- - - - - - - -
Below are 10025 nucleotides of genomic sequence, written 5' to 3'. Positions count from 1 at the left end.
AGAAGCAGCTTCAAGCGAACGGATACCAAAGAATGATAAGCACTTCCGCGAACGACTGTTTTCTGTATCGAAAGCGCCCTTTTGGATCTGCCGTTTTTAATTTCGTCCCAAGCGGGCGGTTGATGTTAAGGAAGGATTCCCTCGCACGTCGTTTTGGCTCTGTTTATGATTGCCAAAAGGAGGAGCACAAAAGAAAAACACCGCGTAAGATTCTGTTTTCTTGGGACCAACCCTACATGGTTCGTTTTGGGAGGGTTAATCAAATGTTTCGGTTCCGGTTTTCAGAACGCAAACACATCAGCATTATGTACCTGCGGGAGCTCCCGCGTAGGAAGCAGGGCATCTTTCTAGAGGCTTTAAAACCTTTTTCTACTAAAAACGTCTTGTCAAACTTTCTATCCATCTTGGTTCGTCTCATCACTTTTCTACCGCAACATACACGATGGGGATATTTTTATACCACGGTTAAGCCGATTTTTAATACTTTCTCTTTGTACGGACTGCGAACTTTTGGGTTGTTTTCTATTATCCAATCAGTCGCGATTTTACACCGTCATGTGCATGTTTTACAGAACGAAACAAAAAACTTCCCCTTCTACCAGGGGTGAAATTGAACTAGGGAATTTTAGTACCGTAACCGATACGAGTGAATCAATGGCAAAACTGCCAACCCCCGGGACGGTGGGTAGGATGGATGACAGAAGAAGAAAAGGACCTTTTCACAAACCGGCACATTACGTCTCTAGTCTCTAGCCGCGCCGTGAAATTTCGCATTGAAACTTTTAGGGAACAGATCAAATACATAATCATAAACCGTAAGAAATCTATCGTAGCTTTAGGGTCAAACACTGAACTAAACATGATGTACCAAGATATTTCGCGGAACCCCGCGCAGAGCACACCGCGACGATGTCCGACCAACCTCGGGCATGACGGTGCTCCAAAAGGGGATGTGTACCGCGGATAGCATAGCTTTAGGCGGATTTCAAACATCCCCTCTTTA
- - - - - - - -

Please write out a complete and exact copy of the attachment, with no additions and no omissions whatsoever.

Below are 10025 nucleotides of genomic sequence, written 5' to 3'. Positions count from 1 at the left end.
AGAAGCAGCTTCAAGCGAACGGATACCAAAGAATGATAAGCACTTCCGCGAACGACTGTTTTCTGTATCGAAAGCGCCCTTTTGGATCTGCCGTTTTTAATTTCGTCCCAAGCGGGCGGTTGATGTTAAGGAAGGATTCCCTCGCACGTCGTTTTGGCTCTGTTTATGATTGCCAAAAGGAGGAGCACAAAAGAAAAACACCGCGTAAGATTCTGTTTTCTTGGGACCAACCCTACATGGTTCGTTTTGGGAGGGTTAATCAAATGTTTCGGTTCCGGTTTTCAGAACGCAAACACATCAGCATTATGTACCTGCGGGAGCTCCCGCGTAGGAAGCAGGGCATCTTTCTAGAGGCTTTAAAACCTTTTTCTACTAAAAACGTCTTGTCAAACTTTCTATCCATCTTGGTTCGTCTCATCACTTTTCTACCGCAACATACACGATGGGGATATTTTTATACCACGGTTAAGCCGATTTTTAATACTTTCTCTTTGTACGGACTGCGAACTTTTGGGTTGTTTTCTATTATCCAATCAGTCGCGATTTTACACCGTCATGTGCATGTTTTACAGAACGAAACAAAAAACTTCCCCTTCTACCAGGGGTGAAATTGAACTAGGGAATTTTAGTACCGTAACCGATACGAGTGAATCAATGGCAAAACTGCCAACCCCCGGGACGGTGGGTAGGATGGATGACAGAAGAAGAAAAGGACCTTTTCACAAACCGGCACATTACGTCTCTAGTCTCTAGCCGCGCCGTGAAATTTCGCATTGAAACTTTTAGGGAACAGATCAAATACATAATCATAAACCGTAAGAAATCTATCGTAGCTTTAGGGTCAAACACTGAACTAAACATGATGTACCAAGATATTTCGCGGAACCCCGCGCAGAGCACACCGCGACGATGTCCGACCAACCTCGGGCATGACGGTGCTCCAAAAGGGGATGTGTACCGCGGATAGCATAGCTTTAGGCGGATTTCAAACATCCCCTCTTTA